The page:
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Unformatted text preview: LECTURE 13, PORTFOLIO THEORY, CONTINUED, BA 133, SINGLE AND MULTI-FACTOR MODELS. What are our goals in Chapter X? After today I hope you will understand: 1. an introduction to the excess returns version of the CAPM (which you should have seen by now, either in here or in BA 103), 2. how betas are calculated using historical data, 3. beta books and the industry’s version of the CAPM 4. predicting betas 5. empirical results of the CAPM, or “what can go wrong?” 6. multifactor models: Rosenberg and Guy Chen, Ross and Roll Fama and French Let’s take the above, topic by topic… In 2002 the Berkeley finance faculty honored Harry Markowitz, at a two day seminar at Silverado. As the keynote speaker, he reminisced about his work developing portfo- lio theory. 2002 was the 50 th anniversary of his now famous Journal of Finance article. In his talk he discussed the problem of calculating portfolio variances, and in effect claimed he gave to William Sharpe, the idea of focusing on the risk of a well diversi- fied portfolio, when he was teaching at UCLA, where Sharpe was a doctoral student. He also acknowledged the work of a competitor in developing portfolio theory, noting that the other author failed to publish anything else did not share the Nobel prize in “financial economics.” In a humorous tone, Dr. Markowitz announced he was more deserving than the other guy. As you now know, Sharpe invented the concept of beta and the capital asset pricing model, published his Journal of Finance article, in 1964. For his effort, he shared with Harry Markowitz, the Nobel prize in economics given in 1992. The importance of Sharpe’s paper was the ability to avoid calculating thousands of co- variances in an era of limited computer access. (For a perspective, ten years later, in 1972 I decided not to pay $150 for a four function calculator). The Nobel committee cited Sharpe’s contribution as one of greatly simplifying portfolio risk management. * * * * * * * * * * * * 1 The CAPM is an example of a single factor model, although the CAPM came first. Since the CAPM, other single variable equations have been tested without success. In theory the CAPM is supposed to be the superior model, and beta is a complete risk descriptor, i.e., there is no need for any other single or multifactor model. You know by the title of Chapter 10, that beta doesn’t deliver what it promises to accomplish. Out of necessity, Barr Rosenberg began building models with more than beta as an in- dependent variable, and became wealthy and famous, the two goals of all finance pro- fessors. (More about him and his work when we get to predicting betas). Remember: the market risk premium is the slope of the CAPM, a single variable equa- tion, and that beta locates, on the X axis, just “exactly” where we wish to position ourselves in a return-to-risk framework....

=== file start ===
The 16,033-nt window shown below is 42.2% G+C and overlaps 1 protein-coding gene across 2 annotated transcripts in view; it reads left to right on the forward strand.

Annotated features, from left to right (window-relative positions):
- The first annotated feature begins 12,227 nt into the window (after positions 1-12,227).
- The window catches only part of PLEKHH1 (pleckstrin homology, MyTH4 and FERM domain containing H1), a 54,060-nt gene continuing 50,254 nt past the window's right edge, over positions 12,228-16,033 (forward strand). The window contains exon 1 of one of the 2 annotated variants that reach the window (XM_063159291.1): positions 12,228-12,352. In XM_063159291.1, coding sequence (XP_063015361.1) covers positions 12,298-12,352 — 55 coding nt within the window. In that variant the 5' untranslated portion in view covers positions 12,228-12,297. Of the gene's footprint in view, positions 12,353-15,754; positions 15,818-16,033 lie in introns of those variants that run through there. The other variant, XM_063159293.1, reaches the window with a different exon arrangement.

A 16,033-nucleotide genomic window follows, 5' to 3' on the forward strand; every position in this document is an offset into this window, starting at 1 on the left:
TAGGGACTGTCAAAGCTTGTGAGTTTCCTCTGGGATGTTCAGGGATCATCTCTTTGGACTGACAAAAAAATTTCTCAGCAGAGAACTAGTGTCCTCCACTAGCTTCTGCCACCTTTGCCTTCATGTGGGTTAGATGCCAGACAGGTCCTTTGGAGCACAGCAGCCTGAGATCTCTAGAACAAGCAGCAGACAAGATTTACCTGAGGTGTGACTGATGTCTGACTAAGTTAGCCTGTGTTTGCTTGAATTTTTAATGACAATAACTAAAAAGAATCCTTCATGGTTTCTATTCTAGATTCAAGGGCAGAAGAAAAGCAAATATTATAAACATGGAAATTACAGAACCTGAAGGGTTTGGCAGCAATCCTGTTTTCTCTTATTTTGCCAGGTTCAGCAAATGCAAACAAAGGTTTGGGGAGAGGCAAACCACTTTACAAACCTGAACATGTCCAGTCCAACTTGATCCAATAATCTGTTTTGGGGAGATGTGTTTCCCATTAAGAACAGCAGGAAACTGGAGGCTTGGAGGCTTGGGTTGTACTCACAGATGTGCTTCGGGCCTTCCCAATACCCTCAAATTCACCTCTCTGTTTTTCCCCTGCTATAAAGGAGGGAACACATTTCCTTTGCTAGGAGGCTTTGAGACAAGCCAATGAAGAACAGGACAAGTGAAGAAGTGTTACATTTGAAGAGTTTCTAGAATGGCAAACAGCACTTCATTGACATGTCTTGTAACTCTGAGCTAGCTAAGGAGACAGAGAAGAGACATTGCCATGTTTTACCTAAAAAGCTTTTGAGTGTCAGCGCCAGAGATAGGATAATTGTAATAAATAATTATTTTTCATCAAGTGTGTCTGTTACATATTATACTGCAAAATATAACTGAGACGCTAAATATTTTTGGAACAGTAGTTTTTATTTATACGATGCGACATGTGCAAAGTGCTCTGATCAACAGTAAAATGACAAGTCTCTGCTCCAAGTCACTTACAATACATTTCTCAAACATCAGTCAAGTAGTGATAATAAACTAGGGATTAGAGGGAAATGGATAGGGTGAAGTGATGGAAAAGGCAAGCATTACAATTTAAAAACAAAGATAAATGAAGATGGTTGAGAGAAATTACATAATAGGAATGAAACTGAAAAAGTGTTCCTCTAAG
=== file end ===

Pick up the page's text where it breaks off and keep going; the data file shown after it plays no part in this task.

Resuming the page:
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This note was uploaded on 12/06/2011 for the course UGBA 133 taught by Professor Distad during the Summer '08 term at Berkeley.

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